Wednesday 12 October 2011

From the archive: the LAIRAH study

I'm currently trawling through my research papers and submitting them to UCL Discovery to make them publicly available. It is taking more time than I had imagined: not to find the original texts, but for them to go through the system and go live. I'll talk more about this soon as I have a better idea of the issues behind putting research outputs online, but the first paper I want to report on (mainly as its one of the first to make it through the goalposts) is:

Warwick,C. Terras, M., Huntington, P., and Pappa, N. (2008). "If You Build It Will They Come? The LAIRAH Study: Quantifying the Use of Online Resources in the Arts and Humanities through Statistical Analysis of User Log Data". Literary and Linguistic Computing.23(1), 85-102. Available in PDF.

This is one of the papers that emanated from the LAIRAH project: Log Analysis of Internet Resource in the Arts and Humanities. This was an AHRC funded project that ran from July 2005 to September 2006.

How quaint, I hear you say. Log Analysis! Why would you bother to do that? Wouldn't you just use Google Analytics? Now, of course, you would, but when we submitted the grant application, Google Analytics was just a idea called Urchin on Demand, and it didnt come on stream until the end of the project. We wanted to provide some robust measurements of how people were using digital resources, and what this meant for those creating resources for the humanities. As far as we knew at the time, we were the first to look at server logs in this way, for this domain. Or at least, the first to plan to look at server logs.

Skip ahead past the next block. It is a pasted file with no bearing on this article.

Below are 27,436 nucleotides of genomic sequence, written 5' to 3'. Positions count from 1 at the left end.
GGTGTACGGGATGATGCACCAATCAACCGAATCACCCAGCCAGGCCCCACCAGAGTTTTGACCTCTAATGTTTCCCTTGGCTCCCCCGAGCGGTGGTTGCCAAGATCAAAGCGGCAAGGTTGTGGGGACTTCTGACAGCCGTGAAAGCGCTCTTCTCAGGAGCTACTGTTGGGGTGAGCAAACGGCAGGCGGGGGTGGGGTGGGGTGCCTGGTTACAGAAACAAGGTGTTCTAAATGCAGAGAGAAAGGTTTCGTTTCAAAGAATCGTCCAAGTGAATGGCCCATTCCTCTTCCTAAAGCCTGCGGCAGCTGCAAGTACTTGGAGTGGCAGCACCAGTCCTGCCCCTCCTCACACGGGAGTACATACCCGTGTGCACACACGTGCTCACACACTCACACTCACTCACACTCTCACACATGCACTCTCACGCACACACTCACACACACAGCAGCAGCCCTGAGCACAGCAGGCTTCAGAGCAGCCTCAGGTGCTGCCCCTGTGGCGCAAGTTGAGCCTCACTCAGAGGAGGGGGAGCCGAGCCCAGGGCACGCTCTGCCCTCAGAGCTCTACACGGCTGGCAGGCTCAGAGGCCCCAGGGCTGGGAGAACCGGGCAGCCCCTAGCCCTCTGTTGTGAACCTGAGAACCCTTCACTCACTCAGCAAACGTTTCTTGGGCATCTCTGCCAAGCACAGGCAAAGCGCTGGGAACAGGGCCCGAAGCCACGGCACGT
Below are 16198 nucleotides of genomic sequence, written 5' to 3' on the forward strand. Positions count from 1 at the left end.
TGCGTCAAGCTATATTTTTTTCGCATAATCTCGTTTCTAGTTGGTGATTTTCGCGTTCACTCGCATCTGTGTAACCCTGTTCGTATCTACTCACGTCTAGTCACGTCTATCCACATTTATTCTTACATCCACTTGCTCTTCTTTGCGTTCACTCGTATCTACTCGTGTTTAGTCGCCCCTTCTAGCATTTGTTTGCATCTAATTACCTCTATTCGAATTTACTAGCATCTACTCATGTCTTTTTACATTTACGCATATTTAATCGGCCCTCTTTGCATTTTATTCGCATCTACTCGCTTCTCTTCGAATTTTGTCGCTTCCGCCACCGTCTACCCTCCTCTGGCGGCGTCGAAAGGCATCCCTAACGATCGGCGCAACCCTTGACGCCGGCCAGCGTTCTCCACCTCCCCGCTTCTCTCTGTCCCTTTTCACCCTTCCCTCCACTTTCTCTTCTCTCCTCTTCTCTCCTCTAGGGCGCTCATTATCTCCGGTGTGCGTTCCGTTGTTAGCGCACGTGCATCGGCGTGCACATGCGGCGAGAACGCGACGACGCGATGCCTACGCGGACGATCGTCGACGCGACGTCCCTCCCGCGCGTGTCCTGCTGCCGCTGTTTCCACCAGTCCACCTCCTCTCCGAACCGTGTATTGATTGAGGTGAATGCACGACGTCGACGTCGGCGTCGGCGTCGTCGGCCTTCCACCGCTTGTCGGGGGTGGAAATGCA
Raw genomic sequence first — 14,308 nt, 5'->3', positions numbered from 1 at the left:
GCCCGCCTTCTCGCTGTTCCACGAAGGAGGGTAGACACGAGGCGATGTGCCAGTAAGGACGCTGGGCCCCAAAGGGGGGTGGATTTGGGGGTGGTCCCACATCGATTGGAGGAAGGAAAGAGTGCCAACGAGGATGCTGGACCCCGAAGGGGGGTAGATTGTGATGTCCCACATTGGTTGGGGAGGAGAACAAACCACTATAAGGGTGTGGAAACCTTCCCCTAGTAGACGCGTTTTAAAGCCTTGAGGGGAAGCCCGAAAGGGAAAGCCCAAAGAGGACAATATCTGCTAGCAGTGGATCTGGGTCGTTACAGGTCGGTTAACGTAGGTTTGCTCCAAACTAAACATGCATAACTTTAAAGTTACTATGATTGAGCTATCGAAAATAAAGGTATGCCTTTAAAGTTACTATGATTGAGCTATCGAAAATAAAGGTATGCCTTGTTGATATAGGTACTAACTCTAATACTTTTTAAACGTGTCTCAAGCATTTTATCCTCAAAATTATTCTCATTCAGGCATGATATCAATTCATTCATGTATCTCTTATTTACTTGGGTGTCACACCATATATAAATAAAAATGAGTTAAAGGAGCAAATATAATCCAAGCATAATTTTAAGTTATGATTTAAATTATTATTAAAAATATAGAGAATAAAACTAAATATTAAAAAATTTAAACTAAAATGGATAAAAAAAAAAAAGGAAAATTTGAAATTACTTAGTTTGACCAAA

There were several issues in actually getting hold of server logs - turned out people didnt want to hand them over. I would have liked to get more into the nitty gritty of what exactly people were doing, but we had limited access, and access to portal data rather than individual websites.

The resulting paper draws some interesting conclusions, particularly our quantitative findings "that users from academic domains tended to be more persistent and use different search strategies to reach their goals" and the importance of nomenclature, documentation, and provenance in creating useful digital resources in the humanities. I like to think that this project began to address the fact that we have to understand user needs when creating digitised content, at a time when people were merrily digitising and creating websites without much understanding of how or why they would be used.

Nowadays, of course, you'd use Google Analytics to monitor how your digital project was used. But projects are still not keen to share access statistics with the wider community...

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